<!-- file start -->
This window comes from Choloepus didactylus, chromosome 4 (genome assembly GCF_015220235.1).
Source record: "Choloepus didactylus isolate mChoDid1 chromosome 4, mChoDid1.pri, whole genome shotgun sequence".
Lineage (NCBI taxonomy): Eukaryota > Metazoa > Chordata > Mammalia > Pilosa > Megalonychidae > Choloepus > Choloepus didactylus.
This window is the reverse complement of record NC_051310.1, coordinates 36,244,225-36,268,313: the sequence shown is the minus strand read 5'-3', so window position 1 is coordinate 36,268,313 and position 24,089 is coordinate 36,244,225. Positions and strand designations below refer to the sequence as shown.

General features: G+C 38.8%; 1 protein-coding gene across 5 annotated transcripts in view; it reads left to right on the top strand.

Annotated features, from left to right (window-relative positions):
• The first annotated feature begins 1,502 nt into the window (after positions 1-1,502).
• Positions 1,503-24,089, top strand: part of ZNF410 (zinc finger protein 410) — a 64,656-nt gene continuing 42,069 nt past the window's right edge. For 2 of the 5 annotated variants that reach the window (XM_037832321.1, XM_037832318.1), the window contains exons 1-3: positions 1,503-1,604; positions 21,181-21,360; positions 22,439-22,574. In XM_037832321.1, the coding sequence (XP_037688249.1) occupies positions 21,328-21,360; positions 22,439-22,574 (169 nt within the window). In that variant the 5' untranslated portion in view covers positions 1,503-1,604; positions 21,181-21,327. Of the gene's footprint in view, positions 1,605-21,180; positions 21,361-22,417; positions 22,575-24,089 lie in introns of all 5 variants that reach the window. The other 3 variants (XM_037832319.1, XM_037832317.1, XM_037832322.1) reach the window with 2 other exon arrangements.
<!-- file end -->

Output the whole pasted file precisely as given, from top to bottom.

This window comes from Choloepus didactylus, chromosome 4 (genome assembly GCF_015220235.1).
Source record: "Choloepus didactylus isolate mChoDid1 chromosome 4, mChoDid1.pri, whole genome shotgun sequence".
Lineage (NCBI taxonomy): Eukaryota > Metazoa > Chordata > Mammalia > Pilosa > Megalonychidae > Choloepus > Choloepus didactylus.
This window is the reverse complement of record NC_051310.1, coordinates 36,244,225-36,268,313: the sequence shown is the minus strand read 5'-3', so window position 1 is coordinate 36,268,313 and position 24,089 is coordinate 36,244,225. Positions and strand designations below refer to the sequence as shown.

General features: G+C 38.8%; 1 protein-coding gene across 5 annotated transcripts in view; it reads left to right on the top strand.

Annotated features, from left to right (window-relative positions):
• The first annotated feature begins 1,502 nt into the window (after positions 1-1,502).
• Positions 1,503-24,089, top strand: part of ZNF410 (zinc finger protein 410) — a 64,656-nt gene continuing 42,069 nt past the window's right edge. For 2 of the 5 annotated variants that reach the window (XM_037832321.1, XM_037832318.1), the window contains exons 1-3: positions 1,503-1,604; positions 21,181-21,360; positions 22,439-22,574. In XM_037832321.1, the coding sequence (XP_037688249.1) occupies positions 21,328-21,360; positions 22,439-22,574 (169 nt within the window). In that variant the 5' untranslated portion in view covers positions 1,503-1,604; positions 21,181-21,327. Of the gene's footprint in view, positions 1,605-21,180; positions 21,361-22,417; positions 22,575-24,089 lie in introns of all 5 variants that reach the window. The other 3 variants (XM_037832319.1, XM_037832317.1, XM_037832322.1) reach the window with 2 other exon arrangements.